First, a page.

An anomalous left coronary artery arising from the pulmonary artery may cause a continuous murmur when the left-to-right shunt flow is large; it is usually best heard at the left sternal border. In this condition, the origin of the right coronary artery is from the aorta, and the left-to-right shunt is from the high-pressure right coronary arterial bed through large arterial collaterals to the left coronary system, which empties into the low-pressure pulmonary artery.
Sinus of Valsalva aneurysms may cause continuous murmurs when they rupture into the right side of the heart. In almost all cases, rupture occurs from the right and noncoronary sinuses into the right atrium or the right ventricle.321 The murmur is heard maximally at the lower sternal border or xiphoid over the area corresponding to the fistulous tract. Diastolic accentuation of this murmur is an important sign to differentiate ruptured sinus from patent ductus arteriosus or arteriovenous fistula. Systolic suppression of the murmur is due to both mechanical narrowing of the fistulous tract during systole as well as the probable Venturi effect created by the rapid ejection of blood past the aortic origin of the fistula.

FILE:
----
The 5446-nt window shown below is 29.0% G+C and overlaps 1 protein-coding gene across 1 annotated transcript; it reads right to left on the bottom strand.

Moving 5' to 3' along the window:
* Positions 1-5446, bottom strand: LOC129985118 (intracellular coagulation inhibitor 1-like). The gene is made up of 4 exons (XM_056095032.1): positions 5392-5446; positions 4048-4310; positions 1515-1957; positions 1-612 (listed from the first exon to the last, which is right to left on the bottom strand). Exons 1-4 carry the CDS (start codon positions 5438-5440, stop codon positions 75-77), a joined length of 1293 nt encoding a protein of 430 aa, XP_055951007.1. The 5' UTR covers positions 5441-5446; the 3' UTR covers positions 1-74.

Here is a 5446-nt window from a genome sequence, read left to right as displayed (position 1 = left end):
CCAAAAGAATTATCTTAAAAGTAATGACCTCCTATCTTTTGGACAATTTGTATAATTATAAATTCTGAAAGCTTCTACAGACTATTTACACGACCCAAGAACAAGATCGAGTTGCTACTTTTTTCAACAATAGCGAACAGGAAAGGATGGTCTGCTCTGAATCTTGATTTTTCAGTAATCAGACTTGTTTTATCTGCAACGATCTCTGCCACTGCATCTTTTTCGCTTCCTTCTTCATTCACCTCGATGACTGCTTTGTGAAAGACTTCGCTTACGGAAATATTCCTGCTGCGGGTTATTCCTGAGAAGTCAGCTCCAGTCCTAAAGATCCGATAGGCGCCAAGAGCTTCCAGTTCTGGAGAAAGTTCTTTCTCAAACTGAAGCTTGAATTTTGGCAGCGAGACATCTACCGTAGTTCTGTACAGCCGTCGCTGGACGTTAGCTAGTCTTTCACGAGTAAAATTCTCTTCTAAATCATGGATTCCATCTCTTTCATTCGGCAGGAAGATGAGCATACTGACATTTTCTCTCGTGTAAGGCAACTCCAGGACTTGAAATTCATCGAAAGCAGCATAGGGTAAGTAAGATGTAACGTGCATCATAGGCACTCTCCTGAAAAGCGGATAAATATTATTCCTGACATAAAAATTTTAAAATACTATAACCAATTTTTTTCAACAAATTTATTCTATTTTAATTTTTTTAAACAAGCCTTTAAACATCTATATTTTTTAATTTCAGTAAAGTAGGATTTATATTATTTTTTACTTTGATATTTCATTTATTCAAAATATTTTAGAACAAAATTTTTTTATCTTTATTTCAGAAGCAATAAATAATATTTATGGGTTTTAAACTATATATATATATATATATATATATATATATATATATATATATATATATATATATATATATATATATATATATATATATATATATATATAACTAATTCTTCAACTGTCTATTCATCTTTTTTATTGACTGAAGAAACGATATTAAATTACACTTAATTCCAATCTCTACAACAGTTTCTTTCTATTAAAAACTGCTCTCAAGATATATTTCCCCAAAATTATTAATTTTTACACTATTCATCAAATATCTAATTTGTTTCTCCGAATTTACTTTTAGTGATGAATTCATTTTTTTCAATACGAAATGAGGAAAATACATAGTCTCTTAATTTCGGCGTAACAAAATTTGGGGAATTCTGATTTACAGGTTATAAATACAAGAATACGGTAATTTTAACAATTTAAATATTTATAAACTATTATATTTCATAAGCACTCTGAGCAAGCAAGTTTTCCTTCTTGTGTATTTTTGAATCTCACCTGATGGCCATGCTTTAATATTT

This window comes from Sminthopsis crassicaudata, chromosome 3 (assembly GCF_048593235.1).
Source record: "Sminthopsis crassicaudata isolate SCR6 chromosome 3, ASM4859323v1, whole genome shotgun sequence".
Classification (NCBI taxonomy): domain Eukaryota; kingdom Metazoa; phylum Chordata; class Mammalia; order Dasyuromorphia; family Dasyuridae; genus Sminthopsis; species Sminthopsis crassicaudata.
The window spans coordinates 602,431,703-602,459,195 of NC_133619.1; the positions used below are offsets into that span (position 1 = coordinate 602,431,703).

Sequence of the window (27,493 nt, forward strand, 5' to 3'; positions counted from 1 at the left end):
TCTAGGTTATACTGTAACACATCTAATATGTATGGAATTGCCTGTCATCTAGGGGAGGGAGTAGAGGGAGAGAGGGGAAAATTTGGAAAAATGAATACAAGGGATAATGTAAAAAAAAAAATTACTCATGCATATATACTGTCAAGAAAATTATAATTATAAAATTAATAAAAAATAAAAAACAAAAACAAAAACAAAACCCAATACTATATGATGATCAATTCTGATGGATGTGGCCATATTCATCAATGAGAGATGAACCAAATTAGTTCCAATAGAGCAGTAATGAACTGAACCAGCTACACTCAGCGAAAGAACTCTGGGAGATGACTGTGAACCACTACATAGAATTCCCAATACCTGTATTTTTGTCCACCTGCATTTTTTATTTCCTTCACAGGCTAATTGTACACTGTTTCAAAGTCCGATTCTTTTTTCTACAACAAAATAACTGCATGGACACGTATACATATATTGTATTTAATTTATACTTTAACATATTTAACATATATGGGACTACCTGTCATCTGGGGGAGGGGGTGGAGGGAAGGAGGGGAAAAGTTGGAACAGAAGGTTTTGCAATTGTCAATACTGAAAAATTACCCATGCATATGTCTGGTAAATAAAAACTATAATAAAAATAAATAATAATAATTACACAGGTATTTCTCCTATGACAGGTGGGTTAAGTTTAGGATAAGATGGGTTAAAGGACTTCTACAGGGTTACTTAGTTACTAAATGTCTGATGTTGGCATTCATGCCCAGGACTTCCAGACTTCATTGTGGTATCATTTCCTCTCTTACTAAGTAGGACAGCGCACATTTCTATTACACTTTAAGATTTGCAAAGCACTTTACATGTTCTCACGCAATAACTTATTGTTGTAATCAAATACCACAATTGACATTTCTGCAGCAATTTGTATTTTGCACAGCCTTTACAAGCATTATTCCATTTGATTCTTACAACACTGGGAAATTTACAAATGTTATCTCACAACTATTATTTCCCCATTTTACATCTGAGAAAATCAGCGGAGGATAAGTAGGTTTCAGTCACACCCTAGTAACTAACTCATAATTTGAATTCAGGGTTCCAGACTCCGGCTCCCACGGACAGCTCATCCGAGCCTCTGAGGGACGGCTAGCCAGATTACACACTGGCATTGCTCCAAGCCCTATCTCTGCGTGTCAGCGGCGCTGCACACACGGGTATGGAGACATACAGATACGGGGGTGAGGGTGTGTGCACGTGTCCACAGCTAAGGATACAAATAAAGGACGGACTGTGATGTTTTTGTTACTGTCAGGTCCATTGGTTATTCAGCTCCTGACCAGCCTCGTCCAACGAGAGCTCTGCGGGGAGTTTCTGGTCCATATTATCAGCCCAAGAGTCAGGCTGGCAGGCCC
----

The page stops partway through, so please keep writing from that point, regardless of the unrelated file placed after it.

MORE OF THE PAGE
Coronary artery fistulas usually empty into the right atrium or ventricle and cause a continuous murmur that is best heard to either the left or the right of the lower sternal area. Since the majority of coronary flow occurs during diastole, the diastolic component of the murmur is louder. When the coronary artery fistula empties into a high-pressure right ventricle, only a diastolic murmur may be heard because the pressure gradient across the shunt is reduced during systole. Left-to-right shunting through an uncomplicated ASD produces no murmur audible on the chest wall because of the minimal pressure gradient and absence of turbulence. When mitral valve obstruction is present, as with Lutembacher's syndrome or mitral atresia, however, there can be a high-pressure gradient between the left and right atria across a small defect, and a continuous murmur may be present.322 This murmur increases in intensity with inspiration and decreases with the Valsalva maneuver. Occasionally, a small ASD is produced following transseptal catheterization or balloon valvuloplasty for mitral stenosis, and a continuous murmur is produced due to high-velocity flow resulting from the large pressure gradient from the left to the right atrium.